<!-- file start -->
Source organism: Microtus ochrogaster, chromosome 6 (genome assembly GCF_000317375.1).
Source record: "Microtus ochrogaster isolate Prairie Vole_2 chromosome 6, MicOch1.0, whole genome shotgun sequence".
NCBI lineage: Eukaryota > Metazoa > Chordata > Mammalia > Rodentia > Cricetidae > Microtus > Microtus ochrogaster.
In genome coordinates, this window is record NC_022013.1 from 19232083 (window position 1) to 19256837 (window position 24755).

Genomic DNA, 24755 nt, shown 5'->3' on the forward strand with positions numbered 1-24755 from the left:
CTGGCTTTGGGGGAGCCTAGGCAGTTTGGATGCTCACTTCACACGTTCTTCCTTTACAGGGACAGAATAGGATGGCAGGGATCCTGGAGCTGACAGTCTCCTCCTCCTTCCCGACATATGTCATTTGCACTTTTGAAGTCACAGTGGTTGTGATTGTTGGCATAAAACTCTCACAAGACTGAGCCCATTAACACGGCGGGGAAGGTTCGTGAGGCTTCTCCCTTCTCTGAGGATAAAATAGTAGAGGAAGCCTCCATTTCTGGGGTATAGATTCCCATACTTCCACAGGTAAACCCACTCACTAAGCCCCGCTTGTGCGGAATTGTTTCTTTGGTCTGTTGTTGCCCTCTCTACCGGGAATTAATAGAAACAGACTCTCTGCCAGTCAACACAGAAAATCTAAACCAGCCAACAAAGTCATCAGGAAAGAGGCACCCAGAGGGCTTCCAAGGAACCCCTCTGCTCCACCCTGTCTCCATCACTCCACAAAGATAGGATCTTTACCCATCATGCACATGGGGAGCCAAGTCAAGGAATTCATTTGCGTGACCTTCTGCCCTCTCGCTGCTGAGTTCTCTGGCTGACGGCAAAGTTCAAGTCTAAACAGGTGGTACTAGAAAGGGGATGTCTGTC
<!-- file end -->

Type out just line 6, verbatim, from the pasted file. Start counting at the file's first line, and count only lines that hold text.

CTGGCTTTGGGGGAGCCTAGGCAGTTTGGATGCTCACTTCACACGTTCTTCCTTTACAGGGACAGAATAGGATGGCAGGGATCCTGGAGCTGACAGTCTCCTCCTCCTTCCCGACATATGTCATTTGCACTTTTGAAGTCACAGTGGTTGTGATTGTTGGCATAAAACTCTCACAAGACTGAGCCCATTAACACGGCGGGGAAGGTTCGTGAGGCTTCTCCCTTCTCTGAGGATAAAATAGTAGAGGAAGCCTCCATTTCTGGGGTATAGATTCCCATACTTCCACAGGTAAACCCACTCACTAAGCCCCGCTTGTGCGGAATTGTTTCTTTGGTCTGTTGTTGCCCTCTCTACCGGGAATTAATAGAAACAGACTCTCTGCCAGTCAACACAGAAAATCTAAACCAGCCAACAAAGTCATCAGGAAAGAGGCACCCAGAGGGCTTCCAAGGAACCCCTCTGCTCCACCCTGTCTCCATCACTCCACAAAGATAGGATCTTTACCCATCATGCACATGGGGAGCCAAGTCAAGGAATTCATTTGCGTGACCTTCTGCCCTCTCGCTGCTGAGTTCTCTGGCTGACGGCAAAGTTCAAGTCTAAACAGGTGGTACTAGAAAGGGGATGTCTGTC